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You have an Exchange 2010 email system and you get a kick back email message that says an email has not been delivered. This can be a frustrating experience when such a basic transaction is rejected. The question is exactly what happen and how to resolve it.

It is important to understand how email flows to understand exactly where the breakdown occurred. When you send an email from Outlook, it gets placed in a queue on Exchange. Exchange 2010 will then start the process of finding and communicating with the other receiving party to deliver this message.

In a simplistic world if you have that email address correct deliver should be a sure thing. No questions asked. However nowadays there are many layers to this email journey. First of all emails have to travel through your ISP (Internet Service Provider) system. Because of concerns with SPAM many ISP have a checkered policy on emails. For example some ISP prevents any flow of email unless you reach out to them and specifically ask to open all email ports. These sorts of problems should be easily to detect if no emails are going out and if you can carefully do some port testing to see where emails are stopping.

The other more probably culprit in an undelivered email is the recipients SPAM filter system. Many times you can tell from the kick back email you received that states clearly that the SPAM filter has block this email due to various reasons. Sometimes it is not very clear and you may have to sort through the message carefully to figure out what the reasons are. You can look over previous blog for more information.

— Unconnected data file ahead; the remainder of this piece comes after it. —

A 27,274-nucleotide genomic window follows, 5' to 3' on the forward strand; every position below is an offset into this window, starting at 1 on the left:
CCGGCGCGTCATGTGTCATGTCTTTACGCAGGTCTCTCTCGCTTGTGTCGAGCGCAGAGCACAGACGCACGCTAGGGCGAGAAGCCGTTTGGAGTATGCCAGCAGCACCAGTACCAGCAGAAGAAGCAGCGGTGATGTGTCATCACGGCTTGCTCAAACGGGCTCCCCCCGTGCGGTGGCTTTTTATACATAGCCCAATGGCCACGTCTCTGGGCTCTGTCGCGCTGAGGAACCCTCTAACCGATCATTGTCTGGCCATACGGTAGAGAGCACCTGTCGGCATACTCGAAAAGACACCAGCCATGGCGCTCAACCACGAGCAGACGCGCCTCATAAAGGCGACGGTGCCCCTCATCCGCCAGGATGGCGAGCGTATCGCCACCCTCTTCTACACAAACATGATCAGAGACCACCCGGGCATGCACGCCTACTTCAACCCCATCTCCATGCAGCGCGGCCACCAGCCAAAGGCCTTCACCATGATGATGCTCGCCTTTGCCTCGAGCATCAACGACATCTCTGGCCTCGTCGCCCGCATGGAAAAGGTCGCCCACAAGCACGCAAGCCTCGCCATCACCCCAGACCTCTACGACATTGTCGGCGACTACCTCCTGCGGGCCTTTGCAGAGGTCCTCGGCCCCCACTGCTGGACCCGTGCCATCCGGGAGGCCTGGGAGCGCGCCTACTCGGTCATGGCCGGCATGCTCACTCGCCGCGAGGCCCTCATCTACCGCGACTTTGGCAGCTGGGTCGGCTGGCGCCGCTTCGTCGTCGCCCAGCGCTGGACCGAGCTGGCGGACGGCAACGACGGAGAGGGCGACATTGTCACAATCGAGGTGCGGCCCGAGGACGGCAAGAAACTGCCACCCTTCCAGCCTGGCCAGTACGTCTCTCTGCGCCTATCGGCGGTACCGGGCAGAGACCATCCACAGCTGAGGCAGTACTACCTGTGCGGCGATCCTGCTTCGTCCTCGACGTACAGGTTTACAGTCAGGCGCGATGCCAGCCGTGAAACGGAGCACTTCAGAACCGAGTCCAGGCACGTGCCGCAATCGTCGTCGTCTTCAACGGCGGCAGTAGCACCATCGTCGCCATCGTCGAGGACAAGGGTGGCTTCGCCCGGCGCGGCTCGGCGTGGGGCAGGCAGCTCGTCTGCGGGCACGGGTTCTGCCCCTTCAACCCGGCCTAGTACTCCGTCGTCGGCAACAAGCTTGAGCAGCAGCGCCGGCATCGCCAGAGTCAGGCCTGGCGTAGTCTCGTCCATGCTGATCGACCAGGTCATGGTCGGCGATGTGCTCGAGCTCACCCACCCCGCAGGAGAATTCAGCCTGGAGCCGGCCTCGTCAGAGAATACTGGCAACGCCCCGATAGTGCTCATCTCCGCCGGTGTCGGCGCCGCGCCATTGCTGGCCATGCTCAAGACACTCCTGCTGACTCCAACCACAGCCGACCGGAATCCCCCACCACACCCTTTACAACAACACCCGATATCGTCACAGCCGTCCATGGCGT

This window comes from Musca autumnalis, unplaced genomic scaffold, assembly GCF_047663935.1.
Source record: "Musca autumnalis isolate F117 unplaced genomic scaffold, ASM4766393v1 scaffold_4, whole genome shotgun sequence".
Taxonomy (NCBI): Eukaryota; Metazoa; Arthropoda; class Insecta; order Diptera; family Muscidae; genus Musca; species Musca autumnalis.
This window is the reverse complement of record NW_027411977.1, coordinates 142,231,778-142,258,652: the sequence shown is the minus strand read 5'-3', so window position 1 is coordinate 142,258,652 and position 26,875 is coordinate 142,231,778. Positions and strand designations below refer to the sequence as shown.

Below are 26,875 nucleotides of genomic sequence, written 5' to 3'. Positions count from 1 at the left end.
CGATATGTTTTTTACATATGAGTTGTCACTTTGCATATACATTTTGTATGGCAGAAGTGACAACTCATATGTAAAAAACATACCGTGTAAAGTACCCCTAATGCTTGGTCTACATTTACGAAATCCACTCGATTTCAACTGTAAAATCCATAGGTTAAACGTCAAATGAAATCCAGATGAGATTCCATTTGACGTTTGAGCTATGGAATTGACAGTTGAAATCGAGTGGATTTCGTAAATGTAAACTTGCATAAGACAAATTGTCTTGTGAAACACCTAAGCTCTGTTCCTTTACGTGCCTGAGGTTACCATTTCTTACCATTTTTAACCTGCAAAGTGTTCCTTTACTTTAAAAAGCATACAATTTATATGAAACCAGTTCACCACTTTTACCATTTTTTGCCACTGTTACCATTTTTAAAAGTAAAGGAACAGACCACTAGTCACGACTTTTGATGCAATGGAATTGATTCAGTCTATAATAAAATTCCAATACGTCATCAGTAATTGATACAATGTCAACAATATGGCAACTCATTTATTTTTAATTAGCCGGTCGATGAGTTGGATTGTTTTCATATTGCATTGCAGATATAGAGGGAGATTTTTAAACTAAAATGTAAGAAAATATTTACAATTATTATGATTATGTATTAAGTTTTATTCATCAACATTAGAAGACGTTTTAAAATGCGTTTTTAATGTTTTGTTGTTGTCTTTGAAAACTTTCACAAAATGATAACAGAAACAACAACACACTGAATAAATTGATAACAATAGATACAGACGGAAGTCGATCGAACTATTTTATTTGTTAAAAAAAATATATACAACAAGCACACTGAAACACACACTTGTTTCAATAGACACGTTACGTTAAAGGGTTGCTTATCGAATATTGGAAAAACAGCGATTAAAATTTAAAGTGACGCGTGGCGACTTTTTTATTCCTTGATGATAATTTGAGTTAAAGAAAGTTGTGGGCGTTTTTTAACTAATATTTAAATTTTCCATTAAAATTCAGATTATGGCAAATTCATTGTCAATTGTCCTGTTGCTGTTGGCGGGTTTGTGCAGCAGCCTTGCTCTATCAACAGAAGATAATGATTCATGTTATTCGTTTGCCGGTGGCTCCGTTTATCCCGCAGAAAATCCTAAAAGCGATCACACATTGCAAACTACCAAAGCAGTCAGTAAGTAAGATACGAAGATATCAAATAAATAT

In conjunction with the SPAM filter, you may have winded up on a blacklist. This can happen if your system is sending out SPAM relay because of a compromised mailbox or an open port. It can also happen if you have an infected machine that is delivering mass emails and causing your Exchange to be the bad actor. You can check if you are on a blacklist here.

http://mxtoolbox.com/blacklists.aspx

Another reason SPAM filter may block your email is that your emailing IP doesn’t have a properly reverse DNS lookup value. You should following this blog to make sure you are setup correctly.

Other unlikely but possible reasons maybe, that the recipient accidentally put you on a their blacklist; I’ve seen the ISP get on a blacklist; Perhaps the content you are sending may have a link that is flagged;  email address is auto cached incorrectly in outlook; and lastly but more common then you think the recipients emails system is temporarily down.